Are you pretty savvy when it comes to spotting a quality Persian or Oriental rug? If so, prove it! We’ve put together a short quiz about these beautiful works of art to see how well you really know your rugs. Here we go!
- Is a Persian rug an Oriental rug?
If you answered yes, you are correct. Any rug hand-knotted in China, Egypt, Pakistan, Afghanistan, India, or Iran is an Oriental rug. Oriental rugs made in Iran (once knowns as Persia) are Persian rugs.
Is an Oriental rug a Persian rug? Not unless the rug is made in Iran; only rugs made in Iran/Persia can be called Persian rugs.
So a Persian rug is an Oriental rug, but an Oriental rug isn’t always a Persian rug.
- Is an antique Persian/Oriental rug always more valuable than a new rug?
This is false. The value of a hand-knotted Persian or Oriental rug really is based upon its age as compared to its condition. In other words, the older the rug and the better condition it’s in could make it more valuable than a new rug of comparable design. Some antique rugs can hold enough value even if they are in fairly bad shape (in need of considerable restoration/repair). But many antique Oriental/Persian rugs in very poor shape are simply old rugs.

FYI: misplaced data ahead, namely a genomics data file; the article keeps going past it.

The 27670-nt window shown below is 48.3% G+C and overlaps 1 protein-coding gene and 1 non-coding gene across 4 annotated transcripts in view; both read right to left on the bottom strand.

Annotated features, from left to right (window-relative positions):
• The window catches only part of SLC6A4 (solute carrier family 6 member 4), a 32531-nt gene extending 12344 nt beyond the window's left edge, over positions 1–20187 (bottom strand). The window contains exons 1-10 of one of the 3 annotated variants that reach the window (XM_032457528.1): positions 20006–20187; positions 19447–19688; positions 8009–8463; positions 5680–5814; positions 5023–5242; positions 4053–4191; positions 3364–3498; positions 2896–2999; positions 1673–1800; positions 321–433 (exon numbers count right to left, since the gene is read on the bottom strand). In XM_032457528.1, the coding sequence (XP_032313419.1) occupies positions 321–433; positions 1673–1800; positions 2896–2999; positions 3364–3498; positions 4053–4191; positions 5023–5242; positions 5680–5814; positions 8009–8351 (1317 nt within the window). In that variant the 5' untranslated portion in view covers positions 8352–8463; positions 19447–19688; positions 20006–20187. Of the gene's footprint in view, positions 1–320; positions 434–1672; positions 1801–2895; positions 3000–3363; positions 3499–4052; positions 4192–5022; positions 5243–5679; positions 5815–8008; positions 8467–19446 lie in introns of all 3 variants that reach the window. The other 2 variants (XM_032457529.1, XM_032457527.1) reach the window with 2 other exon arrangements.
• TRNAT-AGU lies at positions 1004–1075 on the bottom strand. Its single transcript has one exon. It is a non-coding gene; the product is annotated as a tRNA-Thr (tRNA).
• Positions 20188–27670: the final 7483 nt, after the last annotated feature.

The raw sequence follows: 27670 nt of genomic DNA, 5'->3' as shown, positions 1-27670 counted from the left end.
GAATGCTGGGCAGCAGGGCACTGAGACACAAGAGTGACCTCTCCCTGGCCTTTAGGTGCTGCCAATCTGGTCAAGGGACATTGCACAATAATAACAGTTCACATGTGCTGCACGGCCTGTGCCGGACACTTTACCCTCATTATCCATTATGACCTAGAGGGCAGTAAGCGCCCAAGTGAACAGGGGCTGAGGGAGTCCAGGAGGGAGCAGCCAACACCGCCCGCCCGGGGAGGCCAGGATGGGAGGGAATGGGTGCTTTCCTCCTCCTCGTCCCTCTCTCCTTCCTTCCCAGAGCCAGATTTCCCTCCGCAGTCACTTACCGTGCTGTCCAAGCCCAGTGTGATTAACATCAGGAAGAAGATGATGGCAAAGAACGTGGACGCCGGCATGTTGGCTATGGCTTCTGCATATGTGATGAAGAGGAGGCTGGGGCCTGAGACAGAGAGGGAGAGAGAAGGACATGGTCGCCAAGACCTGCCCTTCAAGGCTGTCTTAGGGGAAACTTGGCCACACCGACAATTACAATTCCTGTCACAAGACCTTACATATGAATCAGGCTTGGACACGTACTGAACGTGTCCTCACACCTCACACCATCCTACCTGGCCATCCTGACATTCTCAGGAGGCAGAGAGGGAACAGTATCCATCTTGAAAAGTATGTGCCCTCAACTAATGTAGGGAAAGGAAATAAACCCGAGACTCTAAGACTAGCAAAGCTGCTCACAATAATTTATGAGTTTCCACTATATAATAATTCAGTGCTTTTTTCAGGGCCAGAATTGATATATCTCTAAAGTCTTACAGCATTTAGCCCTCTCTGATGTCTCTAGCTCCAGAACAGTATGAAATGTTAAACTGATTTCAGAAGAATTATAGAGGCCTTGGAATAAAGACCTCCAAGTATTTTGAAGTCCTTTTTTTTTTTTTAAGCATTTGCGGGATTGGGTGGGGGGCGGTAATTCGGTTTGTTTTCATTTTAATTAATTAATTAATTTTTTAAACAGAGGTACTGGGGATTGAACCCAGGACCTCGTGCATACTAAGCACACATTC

The Turkish Pazyryk carpet was created in the 5th century BC and is considered to be the oldest still-extant Oriental carpet in the world. It is very valuable; another antique rug in this condition may not be.
- Are Persian rugs “better” than Oriental rugs?
This also could be considered a “trick” question, because some people really do think Persian rugs are better than “mere” Oriental rugs, but the difference is so small as to be insignificant.
Persian rugs once were of far better quality, but that is no longer the case.
The work that goes into both types of hand-knotted rug is extensive and any difference in their quality would need the eye of an expert to detect.
So the real answer is, no, Persian rugs aren’t really better than Oriental rugs.
- Is the pattern on a machine-made Persian/Oriental rug as clear on the back as on the front?
No. This is one way you can tell if a rug is hand-knotted or not: the design and colors will be almost as brilliant and clear on the rug’s back as they are on the rug’s front.
The reason is that machine-made rugs (even hand-tufted rugs, which use a hand-tool to insert and knot the threads into a pattern painted on the rug’s canvas) will have a backing that’s glued to the rug’s canvas; the rug would fall apart without this backing.
A hand-knotted rug, however, is created by a highly-skilled artist making tens of thousands of extremely tiny knots of wool thread to create the rug’s design. Each knot is tied so tightly that the rug’s design “shows through” to the back of the rug.
To learn more about Persian and Oriental rugs, visit Behnam Rugs’ Dallas showroom. Contact us at 972-733-4000.
Image courtesy of Wikipedia.com.